Sharpen up those public speaking, marketing, and sales skills, sis, and make sure your business plan is a solid one. Invest in a coach, watch competitions online, or attend a few so you can hear common feedback from judges.
The better prepared you are, the more likely you'll come out the victor. (Oh, and of course, here's a great list of a few to start with. Yep, you're welcome.)
4. Outsource and partner up.
Any time you can split the costs of something, you save, so if you have a similar idea as someone else or you might be serving the same audience, why not partner up and pool resources? Malaika Jones, Nia Jones, and Tai Beauchamp, the three Spelman sisters who founded wellness brand Brown Girl Jane, are a great example of how combining talents and resources for launching a brand is more than smart.
Let's say you want to start a business building and selling phone apps. Well, maybe there's a tech professional in your network (or someone you could get to know through, well, networking) who wants out of the 9-to-5 life and has plans to transition into tech entrepreneurship. Pitch your idea and see where there might be common goals. Match their skills and network with yours and you might have a winning combo in which you can split the costs of bringing an idea to life.
Not too keen on partnering up and sharing profits? Many online vendors can handle certain aspects of getting your business off the ground in a more cost-effective way due to their level of experience or expertise. It might be a better idea, in the long run, to simply pay them a one-time fee to handle those areas.
Contacting a consultant with skills in coming up with cost-effective strategies for starting your business can sometimes save you money in the long run. LinkedIn is a great place to start to find other professionals and entrepreneurs to become partners or consultants, and nothing beats attending events and seminars (whether virtually or in person) where smart business-minded and successful folk congregate.
5. Try low-investment retail.
Just a disclaimer on this one: We're not talking about "easy" or "get-rich-quick" ways to start a business, and you'll want to be aware of all risks associated with these sorts of businesses (or any business, for that matter). That being said, dropshipping, print-on-demand, and direct sales are options for breaking into a business without shelling out a lot in upfront costs.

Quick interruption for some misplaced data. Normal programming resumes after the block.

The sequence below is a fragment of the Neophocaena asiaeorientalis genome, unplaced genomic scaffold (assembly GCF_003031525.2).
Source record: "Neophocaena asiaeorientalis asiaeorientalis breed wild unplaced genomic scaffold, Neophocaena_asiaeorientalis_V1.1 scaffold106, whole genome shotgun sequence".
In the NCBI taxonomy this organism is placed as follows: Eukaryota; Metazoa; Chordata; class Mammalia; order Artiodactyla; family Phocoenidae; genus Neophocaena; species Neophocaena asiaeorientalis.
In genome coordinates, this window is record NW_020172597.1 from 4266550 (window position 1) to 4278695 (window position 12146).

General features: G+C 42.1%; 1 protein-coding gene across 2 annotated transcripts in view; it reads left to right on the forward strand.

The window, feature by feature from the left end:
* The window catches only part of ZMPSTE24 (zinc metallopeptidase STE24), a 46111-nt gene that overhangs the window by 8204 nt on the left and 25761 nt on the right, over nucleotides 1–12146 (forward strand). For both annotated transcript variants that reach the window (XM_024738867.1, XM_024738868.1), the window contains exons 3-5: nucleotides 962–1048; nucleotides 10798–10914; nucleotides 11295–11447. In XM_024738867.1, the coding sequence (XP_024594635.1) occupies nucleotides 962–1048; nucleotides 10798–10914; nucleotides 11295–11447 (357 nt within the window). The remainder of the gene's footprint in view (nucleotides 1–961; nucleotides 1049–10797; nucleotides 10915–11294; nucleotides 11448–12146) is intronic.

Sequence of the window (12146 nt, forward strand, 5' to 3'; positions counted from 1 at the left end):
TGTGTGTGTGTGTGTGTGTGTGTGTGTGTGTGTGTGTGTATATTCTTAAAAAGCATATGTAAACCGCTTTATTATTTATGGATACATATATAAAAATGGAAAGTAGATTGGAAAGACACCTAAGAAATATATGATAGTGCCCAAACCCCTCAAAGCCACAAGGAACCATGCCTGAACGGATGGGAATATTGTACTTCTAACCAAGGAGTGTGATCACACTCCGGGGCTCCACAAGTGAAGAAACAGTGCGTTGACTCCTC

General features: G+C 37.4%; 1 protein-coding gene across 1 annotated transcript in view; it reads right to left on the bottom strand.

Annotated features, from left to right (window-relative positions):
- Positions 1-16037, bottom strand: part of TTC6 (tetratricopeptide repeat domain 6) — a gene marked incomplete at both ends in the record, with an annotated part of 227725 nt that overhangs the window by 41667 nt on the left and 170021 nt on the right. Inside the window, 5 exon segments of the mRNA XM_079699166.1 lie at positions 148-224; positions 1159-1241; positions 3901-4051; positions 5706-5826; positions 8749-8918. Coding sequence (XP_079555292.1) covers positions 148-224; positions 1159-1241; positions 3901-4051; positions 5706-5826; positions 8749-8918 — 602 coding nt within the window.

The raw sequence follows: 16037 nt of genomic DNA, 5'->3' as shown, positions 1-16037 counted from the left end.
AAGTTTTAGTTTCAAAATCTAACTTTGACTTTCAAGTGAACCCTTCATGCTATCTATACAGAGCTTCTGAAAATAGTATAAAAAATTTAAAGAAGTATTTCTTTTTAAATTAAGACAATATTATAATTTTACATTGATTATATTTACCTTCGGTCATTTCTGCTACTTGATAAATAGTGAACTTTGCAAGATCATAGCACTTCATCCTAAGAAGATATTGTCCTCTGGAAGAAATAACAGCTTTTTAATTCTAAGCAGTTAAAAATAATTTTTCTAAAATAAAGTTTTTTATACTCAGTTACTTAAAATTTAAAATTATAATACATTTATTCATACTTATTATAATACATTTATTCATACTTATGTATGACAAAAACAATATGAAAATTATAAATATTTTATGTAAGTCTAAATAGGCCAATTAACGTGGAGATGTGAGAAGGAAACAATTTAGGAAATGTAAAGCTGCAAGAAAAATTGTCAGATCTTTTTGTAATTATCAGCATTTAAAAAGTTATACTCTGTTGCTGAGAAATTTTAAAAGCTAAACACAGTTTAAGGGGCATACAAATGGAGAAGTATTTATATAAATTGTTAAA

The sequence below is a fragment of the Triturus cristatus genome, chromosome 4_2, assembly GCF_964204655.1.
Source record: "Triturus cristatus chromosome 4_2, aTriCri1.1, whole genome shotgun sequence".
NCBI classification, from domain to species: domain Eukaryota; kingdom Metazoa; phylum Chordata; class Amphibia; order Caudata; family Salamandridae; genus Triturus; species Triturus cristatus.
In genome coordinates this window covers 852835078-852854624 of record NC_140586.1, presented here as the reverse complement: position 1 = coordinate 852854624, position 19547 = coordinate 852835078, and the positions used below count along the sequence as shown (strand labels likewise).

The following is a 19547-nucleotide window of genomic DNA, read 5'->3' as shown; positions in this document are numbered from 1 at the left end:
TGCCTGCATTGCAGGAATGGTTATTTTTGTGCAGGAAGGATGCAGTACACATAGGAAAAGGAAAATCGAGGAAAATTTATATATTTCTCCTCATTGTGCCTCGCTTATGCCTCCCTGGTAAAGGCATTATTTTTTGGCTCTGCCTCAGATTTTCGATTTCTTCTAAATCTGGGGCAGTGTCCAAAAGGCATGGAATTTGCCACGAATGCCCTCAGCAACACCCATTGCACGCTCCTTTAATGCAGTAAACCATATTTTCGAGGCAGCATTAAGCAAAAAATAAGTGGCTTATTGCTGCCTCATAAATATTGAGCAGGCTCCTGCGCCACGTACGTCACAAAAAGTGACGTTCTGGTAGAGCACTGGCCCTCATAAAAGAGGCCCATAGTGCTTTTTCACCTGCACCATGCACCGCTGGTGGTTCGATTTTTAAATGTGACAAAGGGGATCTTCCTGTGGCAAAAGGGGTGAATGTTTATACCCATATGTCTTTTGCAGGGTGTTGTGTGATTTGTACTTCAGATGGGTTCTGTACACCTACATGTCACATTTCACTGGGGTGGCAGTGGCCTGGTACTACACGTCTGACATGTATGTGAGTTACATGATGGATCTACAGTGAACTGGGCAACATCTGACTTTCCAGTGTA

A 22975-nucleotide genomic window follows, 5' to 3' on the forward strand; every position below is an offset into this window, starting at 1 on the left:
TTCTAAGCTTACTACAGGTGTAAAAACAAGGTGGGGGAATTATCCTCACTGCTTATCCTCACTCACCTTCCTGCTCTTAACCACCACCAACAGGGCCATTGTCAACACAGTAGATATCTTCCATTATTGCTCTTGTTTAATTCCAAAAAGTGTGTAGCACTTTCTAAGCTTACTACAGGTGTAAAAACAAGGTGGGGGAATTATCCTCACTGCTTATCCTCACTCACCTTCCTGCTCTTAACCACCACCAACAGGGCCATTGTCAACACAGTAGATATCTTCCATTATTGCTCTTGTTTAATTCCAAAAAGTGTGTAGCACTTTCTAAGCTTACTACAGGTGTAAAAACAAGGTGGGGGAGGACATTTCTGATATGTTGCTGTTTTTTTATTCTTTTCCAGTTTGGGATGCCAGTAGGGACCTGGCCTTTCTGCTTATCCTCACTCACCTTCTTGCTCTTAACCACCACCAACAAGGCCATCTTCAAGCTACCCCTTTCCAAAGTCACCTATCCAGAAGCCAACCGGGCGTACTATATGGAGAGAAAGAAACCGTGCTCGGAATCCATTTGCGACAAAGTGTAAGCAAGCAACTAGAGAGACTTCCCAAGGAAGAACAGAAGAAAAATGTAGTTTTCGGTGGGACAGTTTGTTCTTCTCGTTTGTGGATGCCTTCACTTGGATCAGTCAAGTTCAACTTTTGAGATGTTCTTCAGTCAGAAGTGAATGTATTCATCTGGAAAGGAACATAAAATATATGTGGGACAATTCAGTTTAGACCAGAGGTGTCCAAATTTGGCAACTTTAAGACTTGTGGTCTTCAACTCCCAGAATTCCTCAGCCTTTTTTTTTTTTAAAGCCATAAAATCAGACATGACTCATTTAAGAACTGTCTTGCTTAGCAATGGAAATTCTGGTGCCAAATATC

Picture this: You design something for T-shirts, mugs, or other custom items (or pay a one-time fee for someone else to), upload the design on a third-party supplier portal, build your store on a platform like Shopify (which costs less than $50 to launch), and then let the third-party supplier take care of the production, inventory, and shipping.
Products are made only after orders are received (thus, printed "on demand"), allowing you to avoid several overhead. Sites like Amazon offer dropshipping, and there are other platforms that allow you to create your own marketplace without having to take care of order fulfillment.
If you've ever heard of Avon, Mary Kay, or Tupperware, then you know a bit about direct sales. With this model, you might have to pay a registration or starting fee (several of which are less than $100), be offered an optional, moderately priced starter kit of products, or both. You'll earn a commission on sales (with some as much as 50 percent) and you'll be able to tap into a network of support from others in the industry.
The direct-sales market includes selling almost anything nowadays—cosmetics, kitchenware, coffee, health and wellness supplements, hair extensions, appliances, even medical scrubs—but be sure to look into the fine print on quotas, refund policies, and earnings or incentive models. Avoid scams, and be sure you have a realistic understanding of the sales savvy, time commitment, and financial investment required for success in these types of businesses.
6. Be patient and save up.
Some of us want to start something without worrying about a loan to pay back or investors to answer to, so a savings plan is the best option. If you don't have enough money right now, save up. It may take a bit longer, but hey, you have to start somewhere. Karen Young, founder of Oui The People, a personal care brand, saved up $1,500 while working for Estee Lauder to launch the beginnings of her business. Shana Cole, founder of The Shana Cole Collection, used $4,000 in savings to launch her first line of lipsticks and expand her customer base from Jamaica to the U.S.